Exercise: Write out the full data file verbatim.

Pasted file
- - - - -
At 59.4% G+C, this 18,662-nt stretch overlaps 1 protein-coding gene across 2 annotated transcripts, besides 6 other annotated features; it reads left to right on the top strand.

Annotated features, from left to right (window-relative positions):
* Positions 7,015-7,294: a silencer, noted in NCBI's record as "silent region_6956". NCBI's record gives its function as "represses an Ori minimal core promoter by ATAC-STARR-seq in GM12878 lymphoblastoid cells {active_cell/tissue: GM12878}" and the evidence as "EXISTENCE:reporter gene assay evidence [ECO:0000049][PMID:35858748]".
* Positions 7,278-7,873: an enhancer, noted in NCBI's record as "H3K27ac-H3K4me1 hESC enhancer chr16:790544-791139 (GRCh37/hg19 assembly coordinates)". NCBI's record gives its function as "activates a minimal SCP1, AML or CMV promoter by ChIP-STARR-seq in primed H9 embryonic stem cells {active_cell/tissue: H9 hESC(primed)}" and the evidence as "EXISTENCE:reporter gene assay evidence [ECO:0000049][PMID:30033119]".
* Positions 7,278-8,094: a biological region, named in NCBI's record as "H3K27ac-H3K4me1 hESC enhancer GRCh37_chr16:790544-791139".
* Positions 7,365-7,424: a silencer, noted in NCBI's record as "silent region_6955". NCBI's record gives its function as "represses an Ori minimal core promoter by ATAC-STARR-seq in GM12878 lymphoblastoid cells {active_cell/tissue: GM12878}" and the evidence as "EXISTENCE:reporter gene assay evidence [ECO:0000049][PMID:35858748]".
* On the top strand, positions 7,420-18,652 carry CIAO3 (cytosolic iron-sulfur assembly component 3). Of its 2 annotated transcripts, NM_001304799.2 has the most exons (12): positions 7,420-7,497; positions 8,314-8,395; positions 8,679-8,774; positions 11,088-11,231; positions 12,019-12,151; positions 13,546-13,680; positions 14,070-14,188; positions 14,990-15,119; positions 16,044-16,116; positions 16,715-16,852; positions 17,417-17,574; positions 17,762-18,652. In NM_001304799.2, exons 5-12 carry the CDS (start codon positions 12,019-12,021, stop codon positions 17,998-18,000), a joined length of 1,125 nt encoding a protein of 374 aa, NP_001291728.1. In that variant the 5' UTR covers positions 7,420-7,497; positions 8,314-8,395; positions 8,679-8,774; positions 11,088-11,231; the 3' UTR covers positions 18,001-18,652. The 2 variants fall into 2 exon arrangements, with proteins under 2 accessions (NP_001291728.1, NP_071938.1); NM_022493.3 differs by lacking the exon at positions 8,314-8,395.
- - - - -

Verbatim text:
At 59.4% G+C, this 18,662-nt stretch overlaps 1 protein-coding gene across 2 annotated transcripts, besides 6 other annotated features; it reads left to right on the top strand.

Annotated features, from left to right (window-relative positions):
* Positions 7,015-7,294: a silencer, noted in NCBI's record as "silent region_6956". NCBI's record gives its function as "represses an Ori minimal core promoter by ATAC-STARR-seq in GM12878 lymphoblastoid cells {active_cell/tissue: GM12878}" and the evidence as "EXISTENCE:reporter gene assay evidence [ECO:0000049][PMID:35858748]".
* Positions 7,278-7,873: an enhancer, noted in NCBI's record as "H3K27ac-H3K4me1 hESC enhancer chr16:790544-791139 (GRCh37/hg19 assembly coordinates)". NCBI's record gives its function as "activates a minimal SCP1, AML or CMV promoter by ChIP-STARR-seq in primed H9 embryonic stem cells {active_cell/tissue: H9 hESC(primed)}" and the evidence as "EXISTENCE:reporter gene assay evidence [ECO:0000049][PMID:30033119]".
* Positions 7,278-8,094: a biological region, named in NCBI's record as "H3K27ac-H3K4me1 hESC enhancer GRCh37_chr16:790544-791139".
* Positions 7,365-7,424: a silencer, noted in NCBI's record as "silent region_6955". NCBI's record gives its function as "represses an Ori minimal core promoter by ATAC-STARR-seq in GM12878 lymphoblastoid cells {active_cell/tissue: GM12878}" and the evidence as "EXISTENCE:reporter gene assay evidence [ECO:0000049][PMID:35858748]".
* On the top strand, positions 7,420-18,652 carry CIAO3 (cytosolic iron-sulfur assembly component 3). Of its 2 annotated transcripts, NM_001304799.2 has the most exons (12): positions 7,420-7,497; positions 8,314-8,395; positions 8,679-8,774; positions 11,088-11,231; positions 12,019-12,151; positions 13,546-13,680; positions 14,070-14,188; positions 14,990-15,119; positions 16,044-16,116; positions 16,715-16,852; positions 17,417-17,574; positions 17,762-18,652. In NM_001304799.2, exons 5-12 carry the CDS (start codon positions 12,019-12,021, stop codon positions 17,998-18,000), a joined length of 1,125 nt encoding a protein of 374 aa, NP_001291728.1. In that variant the 5' UTR covers positions 7,420-7,497; positions 8,314-8,395; positions 8,679-8,774; positions 11,088-11,231; the 3' UTR covers positions 18,001-18,652. The 2 variants fall into 2 exon arrangements, with proteins under 2 accessions (NP_001291728.1, NP_071938.1); NM_022493.3 differs by lacking the exon at positions 8,314-8,395.